Size-Based Characterization of an Ionic Polydiacetylene by Taylor Dispersion Analysis and Capillary Electrophoresis


Subjects: Polymers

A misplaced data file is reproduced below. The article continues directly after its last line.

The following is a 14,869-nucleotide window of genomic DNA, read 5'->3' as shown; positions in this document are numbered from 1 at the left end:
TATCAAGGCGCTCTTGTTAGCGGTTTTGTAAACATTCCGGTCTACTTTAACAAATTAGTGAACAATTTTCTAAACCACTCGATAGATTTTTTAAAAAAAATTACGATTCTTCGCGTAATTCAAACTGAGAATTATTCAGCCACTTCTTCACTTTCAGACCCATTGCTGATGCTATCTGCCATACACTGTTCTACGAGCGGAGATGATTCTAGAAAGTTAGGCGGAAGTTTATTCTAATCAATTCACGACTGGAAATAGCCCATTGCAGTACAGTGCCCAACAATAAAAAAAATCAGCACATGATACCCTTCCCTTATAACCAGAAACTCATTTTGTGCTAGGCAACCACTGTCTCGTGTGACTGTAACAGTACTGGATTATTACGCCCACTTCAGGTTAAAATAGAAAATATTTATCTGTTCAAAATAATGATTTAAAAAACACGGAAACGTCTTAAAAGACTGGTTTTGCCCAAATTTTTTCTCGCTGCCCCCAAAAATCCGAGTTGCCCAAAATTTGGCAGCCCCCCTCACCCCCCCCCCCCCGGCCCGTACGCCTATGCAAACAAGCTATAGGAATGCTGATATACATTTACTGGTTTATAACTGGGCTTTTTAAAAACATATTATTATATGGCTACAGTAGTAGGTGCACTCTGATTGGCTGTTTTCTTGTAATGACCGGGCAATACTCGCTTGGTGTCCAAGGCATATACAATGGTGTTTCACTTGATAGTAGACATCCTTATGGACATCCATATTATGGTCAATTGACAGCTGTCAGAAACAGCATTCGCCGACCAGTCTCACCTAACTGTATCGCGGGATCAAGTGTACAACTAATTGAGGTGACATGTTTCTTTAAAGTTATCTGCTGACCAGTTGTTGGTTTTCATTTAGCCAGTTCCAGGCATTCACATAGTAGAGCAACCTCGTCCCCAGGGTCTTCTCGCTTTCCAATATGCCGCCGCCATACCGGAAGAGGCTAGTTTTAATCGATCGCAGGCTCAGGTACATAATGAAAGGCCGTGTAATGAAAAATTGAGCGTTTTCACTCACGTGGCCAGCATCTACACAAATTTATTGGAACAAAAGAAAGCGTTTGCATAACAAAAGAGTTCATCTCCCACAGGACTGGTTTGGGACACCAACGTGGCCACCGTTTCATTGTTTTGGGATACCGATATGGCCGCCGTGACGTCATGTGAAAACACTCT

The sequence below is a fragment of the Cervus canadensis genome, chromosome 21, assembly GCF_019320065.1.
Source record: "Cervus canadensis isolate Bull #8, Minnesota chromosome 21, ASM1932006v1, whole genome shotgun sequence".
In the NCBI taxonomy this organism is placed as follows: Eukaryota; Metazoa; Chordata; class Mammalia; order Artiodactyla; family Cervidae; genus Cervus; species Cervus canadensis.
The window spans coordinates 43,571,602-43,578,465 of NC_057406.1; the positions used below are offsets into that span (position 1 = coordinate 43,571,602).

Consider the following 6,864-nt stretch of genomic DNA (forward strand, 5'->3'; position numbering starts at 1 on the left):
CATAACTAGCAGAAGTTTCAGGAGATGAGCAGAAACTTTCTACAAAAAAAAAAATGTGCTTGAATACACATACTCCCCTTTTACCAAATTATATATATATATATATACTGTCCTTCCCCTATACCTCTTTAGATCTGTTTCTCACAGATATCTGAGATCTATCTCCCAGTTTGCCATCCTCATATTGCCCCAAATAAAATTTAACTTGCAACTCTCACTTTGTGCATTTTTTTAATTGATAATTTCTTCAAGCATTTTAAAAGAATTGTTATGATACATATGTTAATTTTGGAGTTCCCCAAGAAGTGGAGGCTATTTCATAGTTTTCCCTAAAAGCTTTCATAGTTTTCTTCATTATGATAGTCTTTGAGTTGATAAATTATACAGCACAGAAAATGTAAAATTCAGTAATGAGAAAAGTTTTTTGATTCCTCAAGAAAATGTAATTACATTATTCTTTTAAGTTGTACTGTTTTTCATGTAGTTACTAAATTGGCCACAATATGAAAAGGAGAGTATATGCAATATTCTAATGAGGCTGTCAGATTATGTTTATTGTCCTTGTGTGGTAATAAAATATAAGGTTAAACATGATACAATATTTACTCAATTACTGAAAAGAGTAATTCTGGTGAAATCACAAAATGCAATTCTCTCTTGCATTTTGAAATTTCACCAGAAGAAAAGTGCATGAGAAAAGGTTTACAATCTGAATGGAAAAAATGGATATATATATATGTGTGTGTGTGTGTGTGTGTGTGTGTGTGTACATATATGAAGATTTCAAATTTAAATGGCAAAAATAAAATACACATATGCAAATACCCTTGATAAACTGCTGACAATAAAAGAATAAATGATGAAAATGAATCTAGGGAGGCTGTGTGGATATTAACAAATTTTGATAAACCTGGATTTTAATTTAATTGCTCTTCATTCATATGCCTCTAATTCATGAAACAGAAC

This work focuses on the size-based characterization of a water-soluble ionic polydiacetylene with a polycationic structure, poly-[(1,6-bis(N-methylimidazolium)hexa-2,4-diyne)dibromide]. This polymer could not be characterized using classical analytical techniques such as size-exclusion chromatography and MALDI−TOF mass spectrometry due to problems of purification, low quantities available, and difficult laser desorption. The work presented here demonstrates the interest and the complementarity of two independent analytical methods, Taylor dispersion analysis (TDA) and capillary electrophoresis (CE), that require only very small amounts of sample (only a few nanoliters are injected) and that can be easily implemented on commercially available capillary electrophoresis apparatus. TDA is a nonseparative method that allows the absolute determination of the average hydrodynamic radius of the polymer. This method does not require the determination of the polymer concentration in the sample and is not perturbed by the presence of residual monomer. Since the average hydrodynamic radius determined by this method is a weight average value, it also gives information complementary to the average value derived from dynamic light scattering measurements. Simple hydrodynamic modeling allows estimation of a minimal value for the average degree of polymerization. Free solution CE can be used for monitoring the polymerization process and quantifying the degree of conversion. Furthermore, entangled polymer solution CE was used as a size-based separation technique for the characterization of the molar mass distribution using calibration with polyvinylpyridine standards. Number and weight molar mass distributions of the sample were obtained relative to this calibration.